Money Matters 13 January 2021

President-elect Joe Biden has a chance to deliver swift and efficient crisis management measures as soon as he is inaugurated on the 20th January. His Democratic Party will have a thin majority in the House (D222-R211), whilst Vice President-elect Kamala Harris will hold the tie-breaking vote in the Senate, where both parties will have an equal number of votes after the Democrats clinched both seats in the Georgia runoff election.

It is already known that former Fed Chair Janet Yellen will steer the Treasury and be responsible for engineering both the economic relief package and subsequently lead the transformation of the economy post crisis. Ms Yellen is known for her somewhat left-leaning views, whilst strongly holding onto the idea of macro-financial stability. In our understanding, the incoming Treasury Secretary will stick to a very lax fiscal stance in the near term, which will drive the US economy’s recovery from the second-leg of the double dip recession in 2Q21 at the earliest. Such a lax budgetary approach combined with the Federal Reserve’s ultra-accommodative stance will further deepen negative real interest rates, which in turn will accelerate the depreciation of the US dollar and boost investors’ appetite for riskier assets.

PMIs were for December were released and painted a surprisingly upbeat picture across some Developed and many Emerging Markets. China (53), India (56.4) and Brazil (61.5) produced stronger manufacturing PMI prints in December than many of their peers. Overall, the global gauge for manufacturing activity finished the year at 53.8 – suggesting the continuation of economic recovery’s healthy pace and sustained growth across the globe, despite the risks posed by the pandemic. Going forward growth will continue in key Asian economies, whilst momentum in the Latin American region will further build and begin to catch up with the leading EM Asian countries.


China was one of the very first countries around the globe to emerge from the covid-induced slump. Not only has the world’s second largest economy shrugged off the economic consequences almost immediately, but it has also returned to its pre-crisis growth trajectory by the end of 2020 as if nothing ever happened. As a result of the Chinese authorities’ concerted efforts to bolster domestic drivers (such as public investments), the overall size of the economy was larger at the end of 2020 than in the previous year, according to the publicly available monthly macro indicators (we will see the actual 2020 GDP figure on the 18th January). Compared with developed economies, China performed exceptionally well economically under unprecedented circumstances, as GDP in most major economies (including the US, the UK and Euro Area) will not surpass their pre-crisis highs before 2022-23. Looking forward, growth momentum in China will undoubtedly continue, as for example evidenced by all PMI prints in December. Although the government has not announced an official GDP growth target for 2021, it is likely that they would not be content with anything below 5.5% as they want to double the size of the economy by 2035 (as previously outlined by President Xi Jinping).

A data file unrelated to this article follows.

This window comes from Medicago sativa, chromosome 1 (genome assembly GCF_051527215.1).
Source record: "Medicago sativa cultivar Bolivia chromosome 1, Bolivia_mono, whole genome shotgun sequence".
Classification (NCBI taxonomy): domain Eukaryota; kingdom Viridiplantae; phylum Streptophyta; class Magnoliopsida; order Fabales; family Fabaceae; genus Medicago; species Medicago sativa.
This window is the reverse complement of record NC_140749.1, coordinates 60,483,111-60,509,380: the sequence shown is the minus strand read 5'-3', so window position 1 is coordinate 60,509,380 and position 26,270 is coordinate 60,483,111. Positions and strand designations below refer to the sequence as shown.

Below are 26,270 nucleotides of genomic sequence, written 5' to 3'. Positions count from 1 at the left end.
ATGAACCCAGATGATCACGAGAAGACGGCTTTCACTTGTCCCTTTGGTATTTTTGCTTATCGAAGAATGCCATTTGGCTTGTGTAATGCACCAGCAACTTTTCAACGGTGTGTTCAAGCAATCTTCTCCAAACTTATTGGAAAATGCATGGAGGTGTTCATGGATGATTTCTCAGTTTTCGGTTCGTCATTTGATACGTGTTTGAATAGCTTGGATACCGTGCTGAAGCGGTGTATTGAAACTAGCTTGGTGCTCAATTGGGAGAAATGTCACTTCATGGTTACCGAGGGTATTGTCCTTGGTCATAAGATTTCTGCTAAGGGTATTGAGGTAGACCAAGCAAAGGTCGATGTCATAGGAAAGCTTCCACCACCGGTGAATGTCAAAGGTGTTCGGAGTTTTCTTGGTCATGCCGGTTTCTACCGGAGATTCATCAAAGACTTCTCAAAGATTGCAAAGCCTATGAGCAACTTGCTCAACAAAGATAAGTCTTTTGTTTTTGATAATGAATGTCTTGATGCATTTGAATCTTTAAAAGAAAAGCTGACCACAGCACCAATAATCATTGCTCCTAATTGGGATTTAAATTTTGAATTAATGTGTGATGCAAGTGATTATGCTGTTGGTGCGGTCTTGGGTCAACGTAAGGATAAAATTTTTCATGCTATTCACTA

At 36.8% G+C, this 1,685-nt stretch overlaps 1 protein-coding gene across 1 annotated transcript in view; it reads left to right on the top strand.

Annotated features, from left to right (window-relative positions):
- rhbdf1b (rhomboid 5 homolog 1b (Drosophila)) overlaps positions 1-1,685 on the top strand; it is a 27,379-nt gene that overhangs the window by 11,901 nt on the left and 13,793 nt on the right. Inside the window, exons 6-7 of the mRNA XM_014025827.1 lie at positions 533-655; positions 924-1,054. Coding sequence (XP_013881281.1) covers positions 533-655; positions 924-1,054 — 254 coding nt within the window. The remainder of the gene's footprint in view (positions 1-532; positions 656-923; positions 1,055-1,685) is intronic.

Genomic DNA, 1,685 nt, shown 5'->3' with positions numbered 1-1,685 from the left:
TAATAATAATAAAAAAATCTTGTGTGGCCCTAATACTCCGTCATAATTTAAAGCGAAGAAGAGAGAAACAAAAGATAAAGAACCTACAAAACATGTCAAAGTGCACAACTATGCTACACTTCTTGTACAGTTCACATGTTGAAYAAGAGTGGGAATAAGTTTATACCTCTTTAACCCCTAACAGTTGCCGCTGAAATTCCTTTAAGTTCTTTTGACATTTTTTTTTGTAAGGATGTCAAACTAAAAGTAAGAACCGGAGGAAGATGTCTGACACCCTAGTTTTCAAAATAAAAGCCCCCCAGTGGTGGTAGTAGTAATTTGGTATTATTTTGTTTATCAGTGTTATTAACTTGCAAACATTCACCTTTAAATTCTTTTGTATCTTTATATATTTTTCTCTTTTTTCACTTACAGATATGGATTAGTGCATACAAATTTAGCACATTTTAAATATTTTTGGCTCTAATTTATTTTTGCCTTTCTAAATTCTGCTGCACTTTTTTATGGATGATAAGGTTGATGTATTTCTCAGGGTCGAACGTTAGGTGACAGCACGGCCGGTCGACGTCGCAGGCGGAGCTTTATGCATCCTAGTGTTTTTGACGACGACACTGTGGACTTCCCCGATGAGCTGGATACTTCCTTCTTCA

However, since the administration’s longstanding preference of financial stability over excessive growth still stands (i.e. slowly withdrawing monetary accommodation and reducing the degree of macro leverage in a gradual and orderly manner). By abandoning the announcement of an explicit GDP growth target, the government has increased its own flexibility and thus will be able to put more emphasis on other important objectives, such as cutting carbon emissions, promoting green solutions, and achieving greater control over debt.


Farmers from Northern India have been protesting three laws that were brought by the government to deregulate the buying and selling of agricultural goods. The new regulations would allow food processors and big retailers to directly buy from farmers, replacing the government- regulated wholesale markets. As a result, the buying and selling of agricultural goods would move towards the open markets, which – farmers argue – could lead to corporations exploiting them threatening their livelihood.

According to the government, the state-regulated markets will continue to exist alongside the new open markets and have offered to give written assurances to the farmers they will continue to get a minimum price for their crops. This has been accepted by farmers in many regions, but the Northern farmers continue to negotiate with the government towards an amicable resolution.


  • Deepening negative interest rates in the US will spur capital flows to Emerging Markets
  • China will deliver strong GDP growth, again
  • The government and farmers in India negotiate the new agricultural laws


20 January 2021    USA      Inauguration of Joe Biden as President

27 January 2021.   USA      FOMC Monetary Policy Meeting

January 2021          Asia      India and Indonesia to start vaccinations

This month’s global market outlook is powered by Alquity


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